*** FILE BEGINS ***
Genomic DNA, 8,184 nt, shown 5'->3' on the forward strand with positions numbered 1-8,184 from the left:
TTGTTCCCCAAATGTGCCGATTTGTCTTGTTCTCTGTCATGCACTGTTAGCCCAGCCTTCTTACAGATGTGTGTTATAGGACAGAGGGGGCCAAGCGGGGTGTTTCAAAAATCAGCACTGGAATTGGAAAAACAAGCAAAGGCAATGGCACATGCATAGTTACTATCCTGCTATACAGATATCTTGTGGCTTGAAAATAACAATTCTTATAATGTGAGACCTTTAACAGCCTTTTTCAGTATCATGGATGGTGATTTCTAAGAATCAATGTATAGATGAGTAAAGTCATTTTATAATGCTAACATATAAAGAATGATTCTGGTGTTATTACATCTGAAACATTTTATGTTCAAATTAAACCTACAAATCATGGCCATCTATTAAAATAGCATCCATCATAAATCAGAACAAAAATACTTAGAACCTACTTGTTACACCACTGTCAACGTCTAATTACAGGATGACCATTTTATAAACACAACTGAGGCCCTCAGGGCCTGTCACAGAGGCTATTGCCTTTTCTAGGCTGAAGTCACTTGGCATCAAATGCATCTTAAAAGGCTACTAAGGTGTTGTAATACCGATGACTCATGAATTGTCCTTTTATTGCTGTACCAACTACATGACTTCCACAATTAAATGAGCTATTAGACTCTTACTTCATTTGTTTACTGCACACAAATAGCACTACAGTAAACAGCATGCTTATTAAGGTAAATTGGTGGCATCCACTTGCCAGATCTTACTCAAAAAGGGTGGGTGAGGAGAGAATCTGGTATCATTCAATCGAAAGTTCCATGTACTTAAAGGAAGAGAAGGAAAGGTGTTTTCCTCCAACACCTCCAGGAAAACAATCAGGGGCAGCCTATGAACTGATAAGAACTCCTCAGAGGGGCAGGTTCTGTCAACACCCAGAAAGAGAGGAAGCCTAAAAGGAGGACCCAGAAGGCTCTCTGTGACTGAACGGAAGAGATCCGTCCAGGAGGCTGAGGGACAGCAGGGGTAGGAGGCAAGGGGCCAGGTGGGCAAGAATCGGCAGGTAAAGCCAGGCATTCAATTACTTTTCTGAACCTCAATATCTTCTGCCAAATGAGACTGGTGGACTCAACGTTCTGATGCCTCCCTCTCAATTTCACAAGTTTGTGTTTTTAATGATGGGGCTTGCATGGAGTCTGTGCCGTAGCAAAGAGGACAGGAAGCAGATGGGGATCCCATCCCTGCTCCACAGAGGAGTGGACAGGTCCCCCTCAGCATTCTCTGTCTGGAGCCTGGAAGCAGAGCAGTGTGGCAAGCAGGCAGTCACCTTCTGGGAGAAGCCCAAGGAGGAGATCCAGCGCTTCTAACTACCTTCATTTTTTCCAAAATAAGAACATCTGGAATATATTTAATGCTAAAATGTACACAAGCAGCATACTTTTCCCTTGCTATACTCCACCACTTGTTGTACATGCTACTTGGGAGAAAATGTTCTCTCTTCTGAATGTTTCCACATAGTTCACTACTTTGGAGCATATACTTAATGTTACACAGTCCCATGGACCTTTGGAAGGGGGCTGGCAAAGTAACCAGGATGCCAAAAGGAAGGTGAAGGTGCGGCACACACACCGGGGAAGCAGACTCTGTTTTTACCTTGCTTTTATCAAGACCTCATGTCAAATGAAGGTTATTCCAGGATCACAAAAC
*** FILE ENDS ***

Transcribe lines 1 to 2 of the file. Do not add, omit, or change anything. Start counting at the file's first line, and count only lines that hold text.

Genomic DNA, 8,184 nt, shown 5'->3' on the forward strand with positions numbered 1-8,184 from the left:
TTGTTCCCCAAATGTGCCGATTTGTCTTGTTCTCTGTCATGCACTGTTAGCCCAGCCTTCTTACAGATGTGTGTTATAGGACAGAGGGGGCCAAGCGGGGTGTTTCAAAAATCAGCACTGGAATTGGAAAAACAAGCAAAGGCAATGGCACATGCATAGTTACTATCCTGCTATACAGATATCTTGTGGCTTGAAAATAACAATTCTTATAATGTGAGACCTTTAACAGCCTTTTTCAGTATCATGGATGGTGATTTCTAAGAATCAATGTATAGATGAGTAAAGTCATTTTATAATGCTAACATATAAAGAATGATTCTGGTGTTATTACATCTGAAACATTTTATGTTCAAATTAAACCTACAAATCATGGCCATCTATTAAAATAGCATCCATCATAAATCAGAACAAAAATACTTAGAACCTACTTGTTACACCACTGTCAACGTCTAATTACAGGATGACCATTTTATAAACACAACTGAGGCCCTCAGGGCCTGTCACAGAGGCTATTGCCTTTTCTAGGCTGAAGTCACTTGGCATCAAATGCATCTTAAAAGGCTACTAAGGTGTTGTAATACCGATGACTCATGAATTGTCCTTTTATTGCTGTACCAACTACATGACTTCCACAATTAAATGAGCTATTAGACTCTTACTTCATTTGTTTACTGCACACAAATAGCACTACAGTAAACAGCATGCTTATTAAGGTAAATTGGTGGCATCCACTTGCCAGATCTTACTCAAAAAGGGTGGGTGAGGAGAGAATCTGGTATCATTCAATCGAAAGTTCCATGTACTTAAAGGAAGAGAAGGAAAGGTGTTTTCCTCCAACACCTCCAGGAAAACAATCAGGGGCAGCCTATGAACTGATAAGAACTCCTCAGAGGGGCAGGTTCTGTCAACACCCAGAAAGAGAGGAAGCCTAAAAGGAGGACCCAGAAGGCTCTCTGTGACTGAACGGAAGAGATCCGTCCAGGAGGCTGAGGGACAGCAGGGGTAGGAGGCAAGGGGCCAGGTGGGCAAGAATCGGCAGGTAAAGCCAGGCATTCAATTACTTTTCTGAACCTCAATATCTTCTGCCAAATGAGACTGGTGGACTCAACGTTCTGATGCCTCCCTCTCAATTTCACAAGTTTGTGTTTTTAATGATGGGGCTTGCATGGAGTCTGTGCCGTAGCAAAGAGGACAGGAAGCAGATGGGGATCCCATCCCTGCTCCACAGAGGAGTGGACAGGTCCCCCTCAGCATTCTCTGTCTGGAGCCTGGAAGCAGAGCAGTGTGGCAAGCAGGCAGTCACCTTCTGGGAGAAGCCCAAGGAGGAGATCCAGCGCTTCTAACTACCTTCATTTTTTCCAAAATAAGAACATCTGGAATATATTTAATGCTAAAATGTACACAAGCAGCATACTTTTCCCTTGCTATACTCCACCACTTGTTGTACATGCTACTTGGGAGAAAATGTTCTCTCTTCTGAATGTTTCCACATAGTTCACTACTTTGGAGCATATACTTAATGTTACACAGTCCCATGGACCTTTGGAAGGGGGCTGGCAAAGTAACCAGGATGCCAAAAGGAAGGTGAAGGTGCGGCACACACACCGGGGAAGCAGACTCTGTTTTTACCTTGCTTTTATCAAGACCTCATGTCAAATGAAGGTTATTCCAGGATCACAAAAC